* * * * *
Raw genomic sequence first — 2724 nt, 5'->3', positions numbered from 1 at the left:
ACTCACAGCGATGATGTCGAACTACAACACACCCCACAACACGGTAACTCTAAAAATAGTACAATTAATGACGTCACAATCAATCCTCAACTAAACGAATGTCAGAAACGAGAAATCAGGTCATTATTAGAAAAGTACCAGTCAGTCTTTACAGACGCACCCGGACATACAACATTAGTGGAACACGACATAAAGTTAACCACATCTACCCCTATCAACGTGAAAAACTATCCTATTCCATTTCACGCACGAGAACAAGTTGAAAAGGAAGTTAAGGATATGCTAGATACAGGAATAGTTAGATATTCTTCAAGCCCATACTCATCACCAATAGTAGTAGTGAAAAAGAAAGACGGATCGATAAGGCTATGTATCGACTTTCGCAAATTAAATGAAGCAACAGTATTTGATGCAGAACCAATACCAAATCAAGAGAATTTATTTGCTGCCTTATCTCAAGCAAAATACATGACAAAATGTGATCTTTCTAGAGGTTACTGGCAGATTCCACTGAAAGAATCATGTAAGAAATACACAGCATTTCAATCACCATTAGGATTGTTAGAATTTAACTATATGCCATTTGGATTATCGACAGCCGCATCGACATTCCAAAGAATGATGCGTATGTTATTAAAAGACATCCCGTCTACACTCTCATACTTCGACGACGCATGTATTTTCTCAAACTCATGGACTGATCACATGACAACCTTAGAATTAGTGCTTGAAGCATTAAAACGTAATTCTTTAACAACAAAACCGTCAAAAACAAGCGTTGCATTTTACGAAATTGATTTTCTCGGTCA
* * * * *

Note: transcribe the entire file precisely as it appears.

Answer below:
Raw genomic sequence first — 2724 nt, 5'->3', positions numbered from 1 at the left:
ACTCACAGCGATGATGTCGAACTACAACACACCCCACAACACGGTAACTCTAAAAATAGTACAATTAATGACGTCACAATCAATCCTCAACTAAACGAATGTCAGAAACGAGAAATCAGGTCATTATTAGAAAAGTACCAGTCAGTCTTTACAGACGCACCCGGACATACAACATTAGTGGAACACGACATAAAGTTAACCACATCTACCCCTATCAACGTGAAAAACTATCCTATTCCATTTCACGCACGAGAACAAGTTGAAAAGGAAGTTAAGGATATGCTAGATACAGGAATAGTTAGATATTCTTCAAGCCCATACTCATCACCAATAGTAGTAGTGAAAAAGAAAGACGGATCGATAAGGCTATGTATCGACTTTCGCAAATTAAATGAAGCAACAGTATTTGATGCAGAACCAATACCAAATCAAGAGAATTTATTTGCTGCCTTATCTCAAGCAAAATACATGACAAAATGTGATCTTTCTAGAGGTTACTGGCAGATTCCACTGAAAGAATCATGTAAGAAATACACAGCATTTCAATCACCATTAGGATTGTTAGAATTTAACTATATGCCATTTGGATTATCGACAGCCGCATCGACATTCCAAAGAATGATGCGTATGTTATTAAAAGACATCCCGTCTACACTCTCATACTTCGACGACGCATGTATTTTCTCAAACTCATGGACTGATCACATGACAACCTTAGAATTAGTGCTTGAAGCATTAAAACGTAATTCTTTAACAACAAAACCGTCAAAAACAAGCGTTGCATTTTACGAAATTGATTTTCTCGGTCA